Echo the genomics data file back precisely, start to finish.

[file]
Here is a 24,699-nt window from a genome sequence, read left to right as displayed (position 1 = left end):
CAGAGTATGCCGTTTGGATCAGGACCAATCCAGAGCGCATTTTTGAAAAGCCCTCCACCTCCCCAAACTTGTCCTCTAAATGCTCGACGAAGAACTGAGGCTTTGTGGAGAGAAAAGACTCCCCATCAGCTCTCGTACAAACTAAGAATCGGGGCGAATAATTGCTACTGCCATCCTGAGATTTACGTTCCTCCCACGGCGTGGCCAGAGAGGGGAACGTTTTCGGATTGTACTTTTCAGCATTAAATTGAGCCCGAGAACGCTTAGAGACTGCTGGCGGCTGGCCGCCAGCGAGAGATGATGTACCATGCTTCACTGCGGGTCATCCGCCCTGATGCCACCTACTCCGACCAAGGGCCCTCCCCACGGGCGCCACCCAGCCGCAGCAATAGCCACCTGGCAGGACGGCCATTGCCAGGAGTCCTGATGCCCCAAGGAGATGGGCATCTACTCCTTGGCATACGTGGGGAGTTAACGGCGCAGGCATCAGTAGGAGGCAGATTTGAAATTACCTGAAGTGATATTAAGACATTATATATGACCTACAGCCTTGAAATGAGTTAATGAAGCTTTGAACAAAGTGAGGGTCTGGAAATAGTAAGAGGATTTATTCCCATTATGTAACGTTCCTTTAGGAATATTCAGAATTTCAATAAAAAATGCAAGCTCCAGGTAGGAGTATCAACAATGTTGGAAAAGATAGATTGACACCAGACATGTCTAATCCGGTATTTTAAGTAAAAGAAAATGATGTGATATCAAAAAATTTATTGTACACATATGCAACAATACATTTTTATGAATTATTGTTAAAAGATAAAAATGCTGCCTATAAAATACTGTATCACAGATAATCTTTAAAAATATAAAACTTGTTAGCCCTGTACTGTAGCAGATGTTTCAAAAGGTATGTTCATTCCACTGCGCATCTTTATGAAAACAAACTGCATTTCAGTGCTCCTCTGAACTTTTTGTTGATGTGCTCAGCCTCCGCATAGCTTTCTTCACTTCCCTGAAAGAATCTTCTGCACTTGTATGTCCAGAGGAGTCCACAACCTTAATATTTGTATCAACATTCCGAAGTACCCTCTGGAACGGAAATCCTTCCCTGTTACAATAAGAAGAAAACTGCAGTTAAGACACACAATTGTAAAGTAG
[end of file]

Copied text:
Here is a 24,699-nt window from a genome sequence, read left to right as displayed (position 1 = left end):
CAGAGTATGCCGTTTGGATCAGGACCAATCCAGAGCGCATTTTTGAAAAGCCCTCCACCTCCCCAAACTTGTCCTCTAAATGCTCGACGAAGAACTGAGGCTTTGTGGAGAGAAAAGACTCCCCATCAGCTCTCGTACAAACTAAGAATCGGGGCGAATAATTGCTACTGCCATCCTGAGATTTACGTTCCTCCCACGGCGTGGCCAGAGAGGGGAACGTTTTCGGATTGTACTTTTCAGCATTAAATTGAGCCCGAGAACGCTTAGAGACTGCTGGCGGCTGGCCGCCAGCGAGAGATGATGTACCATGCTTCACTGCGGGTCATCCGCCCTGATGCCACCTACTCCGACCAAGGGCCCTCCCCACGGGCGCCACCCAGCCGCAGCAATAGCCACCTGGCAGGACGGCCATTGCCAGGAGTCCTGATGCCCCAAGGAGATGGGCATCTACTCCTTGGCATACGTGGGGAGTTAACGGCGCAGGCATCAGTAGGAGGCAGATTTGAAATTACCTGAAGTGATATTAAGACATTATATATGACCTACAGCCTTGAAATGAGTTAATGAAGCTTTGAACAAAGTGAGGGTCTGGAAATAGTAAGAGGATTTATTCCCATTATGTAACGTTCCTTTAGGAATATTCAGAATTTCAATAAAAAATGCAAGCTCCAGGTAGGAGTATCAACAATGTTGGAAAAGATAGATTGACACCAGACATGTCTAATCCGGTATTTTAAGTAAAAGAAAATGATGTGATATCAAAAAATTTATTGTACACATATGCAACAATACATTTTTATGAATTATTGTTAAAAGATAAAAATGCTGCCTATAAAATACTGTATCACAGATAATCTTTAAAAATATAAAACTTGTTAGCCCTGTACTGTAGCAGATGTTTCAAAAGGTATGTTCATTCCACTGCGCATCTTTATGAAAACAAACTGCATTTCAGTGCTCCTCTGAACTTTTTGTTGATGTGCTCAGCCTCCGCATAGCTTTCTTCACTTCCCTGAAAGAATCTTCTGCACTTGTATGTCCAGAGGAGTCCACAACCTTAATATTTGTATCAACATTCCGAAGTACCCTCTGGAACGGAAATCCTTCCCTGTTACAATAAGAAGAAAACTGCAGTTAAGACACACAATTGTAAAGTAG